Ocean acidification has affected more than just the increase of pH in the ocean, but it also made salmon ability to sense predators decreasing. This makes salmon unable to avoid the predator, moreover, they become less afraid of the predator.
The increase of carbon dioxide uptake in the ocean from the atmosphere has resulted ocean acidification, which affected the sense of smell in the sea creatures, including salmon. This alters salmon ability to sense the predator and drawing them to the predator, according to the recent research from the University of Washington College of Environment.
Previously, salmon were able to smell their predator and avoided them. As the ocean become more acidic, they become unable to smell the danger. As a result, the salmon ability to sense predator has diminished.
The researchers, under principal investigator, the Professor from Department of Occupational and Health Sciences at the University of Washington, Evan Gallagher presented their findings of the decrease of salmon ability to sense a predator in the 2017 Ocean Acidification Symposium.The symposium was held on 22 May 2017 at the University of Washington Center for Urban Horticulture in Seattle, WA.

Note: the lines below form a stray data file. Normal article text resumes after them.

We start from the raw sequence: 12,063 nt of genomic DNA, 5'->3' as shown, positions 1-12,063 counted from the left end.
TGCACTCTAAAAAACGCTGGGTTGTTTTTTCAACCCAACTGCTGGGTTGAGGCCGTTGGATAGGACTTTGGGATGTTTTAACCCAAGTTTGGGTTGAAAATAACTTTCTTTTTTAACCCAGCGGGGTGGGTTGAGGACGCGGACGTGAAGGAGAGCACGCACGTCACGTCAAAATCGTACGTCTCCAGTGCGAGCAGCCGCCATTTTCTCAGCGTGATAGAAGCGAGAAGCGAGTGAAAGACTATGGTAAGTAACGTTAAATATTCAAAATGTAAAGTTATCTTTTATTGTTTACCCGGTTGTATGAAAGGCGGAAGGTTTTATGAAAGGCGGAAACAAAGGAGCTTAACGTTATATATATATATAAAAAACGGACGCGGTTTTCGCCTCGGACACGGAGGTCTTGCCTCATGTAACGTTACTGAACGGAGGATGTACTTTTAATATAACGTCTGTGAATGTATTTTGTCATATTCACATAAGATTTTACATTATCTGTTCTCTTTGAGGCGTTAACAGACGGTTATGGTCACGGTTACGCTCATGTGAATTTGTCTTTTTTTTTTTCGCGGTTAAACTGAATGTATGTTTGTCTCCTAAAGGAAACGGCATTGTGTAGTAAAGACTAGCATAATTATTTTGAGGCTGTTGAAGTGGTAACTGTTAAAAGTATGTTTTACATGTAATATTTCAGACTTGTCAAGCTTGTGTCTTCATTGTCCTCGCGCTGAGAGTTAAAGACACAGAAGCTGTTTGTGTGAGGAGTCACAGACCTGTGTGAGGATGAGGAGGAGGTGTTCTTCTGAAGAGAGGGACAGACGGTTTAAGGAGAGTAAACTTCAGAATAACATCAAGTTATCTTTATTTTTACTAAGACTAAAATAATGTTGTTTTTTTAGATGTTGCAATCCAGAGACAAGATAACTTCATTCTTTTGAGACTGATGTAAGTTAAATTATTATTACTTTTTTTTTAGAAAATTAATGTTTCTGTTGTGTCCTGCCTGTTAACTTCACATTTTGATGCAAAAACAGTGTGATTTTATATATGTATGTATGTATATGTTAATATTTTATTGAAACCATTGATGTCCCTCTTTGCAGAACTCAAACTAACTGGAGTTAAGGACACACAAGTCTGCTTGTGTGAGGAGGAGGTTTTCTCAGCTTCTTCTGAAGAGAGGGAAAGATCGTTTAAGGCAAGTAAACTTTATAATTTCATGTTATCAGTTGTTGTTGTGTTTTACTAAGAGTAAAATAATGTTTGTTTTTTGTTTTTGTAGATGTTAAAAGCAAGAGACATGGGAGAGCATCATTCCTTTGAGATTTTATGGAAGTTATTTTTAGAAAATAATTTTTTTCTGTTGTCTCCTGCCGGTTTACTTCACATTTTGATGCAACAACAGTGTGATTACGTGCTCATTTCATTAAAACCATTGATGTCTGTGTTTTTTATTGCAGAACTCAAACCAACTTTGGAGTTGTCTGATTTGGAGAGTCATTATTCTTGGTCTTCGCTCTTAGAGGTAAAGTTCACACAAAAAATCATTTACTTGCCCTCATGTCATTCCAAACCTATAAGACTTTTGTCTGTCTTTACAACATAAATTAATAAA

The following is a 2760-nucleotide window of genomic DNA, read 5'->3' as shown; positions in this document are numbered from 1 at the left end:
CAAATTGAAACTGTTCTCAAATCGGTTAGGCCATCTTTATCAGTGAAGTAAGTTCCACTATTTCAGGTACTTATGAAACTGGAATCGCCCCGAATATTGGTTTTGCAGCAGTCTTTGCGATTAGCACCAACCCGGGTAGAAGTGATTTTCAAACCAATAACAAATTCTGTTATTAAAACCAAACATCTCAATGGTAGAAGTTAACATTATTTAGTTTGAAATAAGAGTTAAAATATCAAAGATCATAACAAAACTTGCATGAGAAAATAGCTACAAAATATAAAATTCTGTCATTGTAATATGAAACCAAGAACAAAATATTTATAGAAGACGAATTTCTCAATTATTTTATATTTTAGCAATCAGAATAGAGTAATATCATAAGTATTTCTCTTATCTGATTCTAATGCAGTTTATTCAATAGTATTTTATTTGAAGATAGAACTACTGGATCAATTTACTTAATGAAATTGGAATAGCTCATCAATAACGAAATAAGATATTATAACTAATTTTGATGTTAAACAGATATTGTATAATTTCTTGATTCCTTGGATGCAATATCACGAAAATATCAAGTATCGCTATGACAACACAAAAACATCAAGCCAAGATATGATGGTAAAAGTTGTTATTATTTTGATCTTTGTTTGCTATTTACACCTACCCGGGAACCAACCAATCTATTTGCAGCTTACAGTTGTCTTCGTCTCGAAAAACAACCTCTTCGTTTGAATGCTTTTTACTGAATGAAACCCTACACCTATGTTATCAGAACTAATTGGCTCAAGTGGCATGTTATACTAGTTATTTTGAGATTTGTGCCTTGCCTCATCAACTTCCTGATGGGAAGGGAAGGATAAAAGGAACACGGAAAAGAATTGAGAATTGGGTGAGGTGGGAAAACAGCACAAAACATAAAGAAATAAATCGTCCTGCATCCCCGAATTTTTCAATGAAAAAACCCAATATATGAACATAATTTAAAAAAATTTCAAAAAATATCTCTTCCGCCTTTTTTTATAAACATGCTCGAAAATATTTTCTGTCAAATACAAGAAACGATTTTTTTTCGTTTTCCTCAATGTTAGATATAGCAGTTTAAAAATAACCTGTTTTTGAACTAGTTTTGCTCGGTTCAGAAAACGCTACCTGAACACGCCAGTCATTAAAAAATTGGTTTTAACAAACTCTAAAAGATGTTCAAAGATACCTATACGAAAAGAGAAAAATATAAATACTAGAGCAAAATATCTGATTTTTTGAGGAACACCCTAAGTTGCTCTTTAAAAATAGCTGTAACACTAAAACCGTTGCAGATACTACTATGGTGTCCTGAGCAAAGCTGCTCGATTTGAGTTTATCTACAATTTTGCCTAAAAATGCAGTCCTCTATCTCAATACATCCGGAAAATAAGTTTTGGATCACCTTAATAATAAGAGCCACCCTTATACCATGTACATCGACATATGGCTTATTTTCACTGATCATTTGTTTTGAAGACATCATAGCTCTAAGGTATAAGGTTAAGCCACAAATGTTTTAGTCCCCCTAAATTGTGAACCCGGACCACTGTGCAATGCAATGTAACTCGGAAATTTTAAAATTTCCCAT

One of the researchers, Chase Williams, a post-doctoral student explained salmon ability to sense predator has significantly reduced. Salmon uses its sense of smell to navigate and to hunt its prey, as well as to avoid its predator.
“They can also smell a compound that’s released when a predator is eating one of their schooling mates,” Williams said in the symposium explaining the salmon ability to sense predator as their natural behavior. “In normal conditions, they would avoid the scent of danger."
In their research to analyze the effect of ocean acidification on the change of salmon ability to sense predator, the researchers examined two types of Salmons, the examined coho salmon, and sablefish, also known as black cod, the native salmon in Washington state. They found the change of seawater chemistry has affected the salmon ability to sense a predator. Watch the NOAA report on the ocean acidification below: